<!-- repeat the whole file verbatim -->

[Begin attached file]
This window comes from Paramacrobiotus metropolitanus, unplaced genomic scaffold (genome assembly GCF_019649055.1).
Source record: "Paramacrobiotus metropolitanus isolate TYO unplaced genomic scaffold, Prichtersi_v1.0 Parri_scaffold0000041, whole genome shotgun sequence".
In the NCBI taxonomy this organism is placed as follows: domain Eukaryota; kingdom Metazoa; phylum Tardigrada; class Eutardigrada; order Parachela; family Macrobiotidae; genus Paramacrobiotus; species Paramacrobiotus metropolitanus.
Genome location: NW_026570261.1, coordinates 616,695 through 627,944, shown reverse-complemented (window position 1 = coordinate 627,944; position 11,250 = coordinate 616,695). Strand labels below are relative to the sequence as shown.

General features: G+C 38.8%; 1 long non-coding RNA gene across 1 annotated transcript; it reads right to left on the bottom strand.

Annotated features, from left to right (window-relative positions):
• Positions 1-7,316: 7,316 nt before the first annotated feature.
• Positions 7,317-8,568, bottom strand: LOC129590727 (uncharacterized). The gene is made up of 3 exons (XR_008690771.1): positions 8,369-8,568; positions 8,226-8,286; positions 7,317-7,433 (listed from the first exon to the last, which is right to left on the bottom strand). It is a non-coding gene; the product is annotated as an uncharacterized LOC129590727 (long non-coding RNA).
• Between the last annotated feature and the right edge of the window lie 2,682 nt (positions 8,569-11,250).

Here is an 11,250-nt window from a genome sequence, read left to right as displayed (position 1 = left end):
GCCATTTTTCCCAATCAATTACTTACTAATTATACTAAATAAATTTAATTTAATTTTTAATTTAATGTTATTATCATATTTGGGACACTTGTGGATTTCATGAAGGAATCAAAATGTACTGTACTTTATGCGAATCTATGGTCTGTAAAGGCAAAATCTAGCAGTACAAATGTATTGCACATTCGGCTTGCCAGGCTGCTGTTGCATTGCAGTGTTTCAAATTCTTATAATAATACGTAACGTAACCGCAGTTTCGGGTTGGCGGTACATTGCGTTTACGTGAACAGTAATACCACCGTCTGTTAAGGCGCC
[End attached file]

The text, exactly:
This window comes from Paramacrobiotus metropolitanus, unplaced genomic scaffold (genome assembly GCF_019649055.1).
Source record: "Paramacrobiotus metropolitanus isolate TYO unplaced genomic scaffold, Prichtersi_v1.0 Parri_scaffold0000041, whole genome shotgun sequence".
In the NCBI taxonomy this organism is placed as follows: domain Eukaryota; kingdom Metazoa; phylum Tardigrada; class Eutardigrada; order Parachela; family Macrobiotidae; genus Paramacrobiotus; species Paramacrobiotus metropolitanus.
Genome location: NW_026570261.1, coordinates 616,695 through 627,944, shown reverse-complemented (window position 1 = coordinate 627,944; position 11,250 = coordinate 616,695). Strand labels below are relative to the sequence as shown.

General features: G+C 38.8%; 1 long non-coding RNA gene across 1 annotated transcript; it reads right to left on the bottom strand.

Annotated features, from left to right (window-relative positions):
• Positions 1-7,316: 7,316 nt before the first annotated feature.
• Positions 7,317-8,568, bottom strand: LOC129590727 (uncharacterized). The gene is made up of 3 exons (XR_008690771.1): positions 8,369-8,568; positions 8,226-8,286; positions 7,317-7,433 (listed from the first exon to the last, which is right to left on the bottom strand). It is a non-coding gene; the product is annotated as an uncharacterized LOC129590727 (long non-coding RNA).
• Between the last annotated feature and the right edge of the window lie 2,682 nt (positions 8,569-11,250).

Here is an 11,250-nt window from a genome sequence, read left to right as displayed (position 1 = left end):
GCCATTTTTCCCAATCAATTACTTACTAATTATACTAAATAAATTTAATTTAATTTTTAATTTAATGTTATTATCATATTTGGGACACTTGTGGATTTCATGAAGGAATCAAAATGTACTGTACTTTATGCGAATCTATGGTCTGTAAAGGCAAAATCTAGCAGTACAAATGTATTGCACATTCGGCTTGCCAGGCTGCTGTTGCATTGCAGTGTTTCAAATTCTTATAATAATACGTAACGTAACCGCAGTTTCGGGTTGGCGGTACATTGCGTTTACGTGAACAGTAATACCACCGTCTGTTAAGGCGCC